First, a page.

MRR Review: "Vampire Academy"

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Rose Hathaway is a Dhampir, half human/vampire, guardians of the Moroi, peaceful, mortal vampires living discretely within our world. Her legacy is to protect the Moroi from bloodthirsty, immortal Vampires, the Strigoi.
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Rating: PG-13
Length: 104 minutes
Release Date: February 7, 2014
Directed by: Mark Waters
Genre: Action / Comedy / Fantasy

Cinematic portrayals of vampires in films like "Vampire Academy" represent far more complex tales than those presented when Bela Lugosi played the bloodthirsty Count Dracula in the 1930s. "Vampire Academy" is the story of a Dhampir named Rose Hathaway. A Dhampir is a being that is half-human and half-vampire. Rose is charged with protecting the Moroi, a type of peaceful and mortal vampire that lives quietly and discretely among the human population. She must protect them from the more stereotypical vampires, the immortal and bloodthirsty Strigoi.

"Vampire Academy" is based on the first book in a series of six young adult novels, written by Richelle Mead. The screenplay, by Daniel Waters, stays relatively true to the original tale. Indeed, fans of the novels are bound to find themselves pleased with the way the story proceeds and characters develop on the big screen.

Waters, familiar with the genre having written the screenplays for "Batman Returns," "Heathers" and "Demolition Man," delivers in "Vampire Academy" with compelling, taught dialog that conveys the inner sense of the characters. He effectively manages a task that frustrates more than a few other screenwriters. He takes a seemingly unbelievable situation and renders it not only plausible but an occurrence moviegoer might expect to see outside the multiplex.

"Vampire Academy" comes together under the experienced directorial hand of Mark Waters. Waters maintains a strong reputation in the Hollywood community. His credits include a trio of popular and well-received movies: "Mean Girls," "Freaky Friday" and "Almost Heaven." "Vampire Academy" is something of a blend of the high school angst genre with that of the supernatural niche, taking elements from his prior silver screen efforts.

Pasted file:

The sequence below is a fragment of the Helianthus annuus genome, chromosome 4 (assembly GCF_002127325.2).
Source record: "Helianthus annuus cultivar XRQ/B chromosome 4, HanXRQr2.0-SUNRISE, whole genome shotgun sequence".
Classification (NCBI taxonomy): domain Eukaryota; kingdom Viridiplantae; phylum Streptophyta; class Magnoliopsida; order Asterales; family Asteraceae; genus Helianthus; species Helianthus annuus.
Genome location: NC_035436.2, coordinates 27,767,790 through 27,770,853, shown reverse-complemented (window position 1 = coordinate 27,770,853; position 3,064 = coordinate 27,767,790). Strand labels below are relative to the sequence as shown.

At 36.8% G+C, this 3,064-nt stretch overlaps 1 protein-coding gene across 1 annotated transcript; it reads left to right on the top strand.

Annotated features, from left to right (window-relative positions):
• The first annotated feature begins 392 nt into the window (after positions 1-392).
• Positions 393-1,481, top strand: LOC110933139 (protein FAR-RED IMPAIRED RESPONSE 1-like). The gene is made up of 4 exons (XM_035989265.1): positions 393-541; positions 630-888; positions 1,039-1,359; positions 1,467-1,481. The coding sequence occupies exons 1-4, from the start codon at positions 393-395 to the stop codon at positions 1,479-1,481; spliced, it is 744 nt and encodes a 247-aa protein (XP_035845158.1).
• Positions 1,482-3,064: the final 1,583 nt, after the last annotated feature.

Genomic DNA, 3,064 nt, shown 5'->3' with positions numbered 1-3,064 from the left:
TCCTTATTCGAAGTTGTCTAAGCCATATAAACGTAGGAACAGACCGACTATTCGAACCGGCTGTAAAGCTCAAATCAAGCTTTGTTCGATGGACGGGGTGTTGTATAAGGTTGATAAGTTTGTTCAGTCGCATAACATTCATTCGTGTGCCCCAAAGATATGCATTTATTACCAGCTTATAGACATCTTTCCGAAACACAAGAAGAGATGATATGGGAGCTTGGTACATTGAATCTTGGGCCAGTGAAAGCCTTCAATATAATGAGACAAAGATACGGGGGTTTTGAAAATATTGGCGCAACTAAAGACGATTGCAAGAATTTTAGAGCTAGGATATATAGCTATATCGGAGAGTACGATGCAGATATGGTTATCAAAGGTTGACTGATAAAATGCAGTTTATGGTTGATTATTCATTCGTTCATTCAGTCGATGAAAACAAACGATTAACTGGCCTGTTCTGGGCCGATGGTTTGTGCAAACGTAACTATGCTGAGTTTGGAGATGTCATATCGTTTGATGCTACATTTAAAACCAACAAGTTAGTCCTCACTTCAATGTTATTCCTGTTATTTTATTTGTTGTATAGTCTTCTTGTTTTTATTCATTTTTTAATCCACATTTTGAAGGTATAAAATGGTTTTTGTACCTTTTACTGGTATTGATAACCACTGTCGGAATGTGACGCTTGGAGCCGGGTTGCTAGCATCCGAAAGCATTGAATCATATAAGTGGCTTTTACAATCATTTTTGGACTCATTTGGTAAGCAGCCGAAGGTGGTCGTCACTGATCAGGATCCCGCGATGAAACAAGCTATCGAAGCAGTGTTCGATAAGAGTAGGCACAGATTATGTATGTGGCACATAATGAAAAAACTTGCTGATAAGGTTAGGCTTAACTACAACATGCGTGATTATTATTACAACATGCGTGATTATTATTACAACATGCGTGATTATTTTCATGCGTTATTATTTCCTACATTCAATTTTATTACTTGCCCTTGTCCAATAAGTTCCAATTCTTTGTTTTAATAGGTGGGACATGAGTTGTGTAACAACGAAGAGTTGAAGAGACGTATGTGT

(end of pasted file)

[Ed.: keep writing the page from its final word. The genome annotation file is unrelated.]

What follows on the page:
Detail is important to Waters, both in regard to scene setting and character development. He effectively utilizes both elements to move the plot forward in a manner that engages the audience. Where some directors overkill when it comes to details, Waters has an eye and a focus that identifies the specifics that enhance rather than drag down the overall progress of the piece.

Zoey Deutch, the daughter of actress Lea Thompson, enlivens the screen in "Vampire Academy" as Rose Hathaway. In this film, Deutch's character is something of an action hero in her defense of the "nice vampires," somewhat of a take-off on the better-known Buffy the Vampire Slayer. Deutch must intertwine the character element with the fact that despite Rose Hathaway's significant charge, she is still a young person, with all the attendant desires and problems.

Although she is provided with both a solid script and expert direction in the film, in the end it is the ability of Deutch to address effectively the complex nature of her character that satisfies a moviegoer. She conveys the essence of the typical "girl next door," who happens to face down bloodthirsty vampires, with a simultaneous vulnerability and fortitude that more experienced actors find a challenge to muster, let alone master.

Lucy Fry portrays Lissa Dragomir, the Moroi vampire Rose Hathaway is called upon to protect from the vampires with blood lust. Fairly new to feature films, Fry turns in a capable performance, reminiscent of some of the supporting characters in other movies set in high schools. She manages a poignant element to her role as a vampire, but a good one.

Gabriel Byrne is cast as Victor Dashkov in "Vampire Academy." He kidnaps Lissa Dragomir in an attempt to take advantage of the young woman's powers. He is placed in direct opposition to Rose Hathaway, the guardian. Byrne generally plays his character in a somber as well as sinister fashion, that simmers rather than explodes. This portrayal renders the character a bit more diabolical than might otherwise by the case.

Olga Kurylenko is in the role of the academy's head mistress. She adds another solid presence to the film. An actor from Ukraine, her presence on the screen is both steely and sharp. She exudes a sense of confidence and command that marshals the students in her care and leaves the audience with the understanding that, under her watch, good truly does finally prevail over evil.

With five other novels in the book series, and with a solid presentation in this first filmed version from that collection, moviegoers reasonably conclude that "Vampire Academy" is the foundation of yet another film franchise involving the supernatural. The overall not particularly well-known cast, under the guidance of such an experienced director, very well may become household names, at least among the teen crowd, in the not too distant future.

Rating: 3 out of 5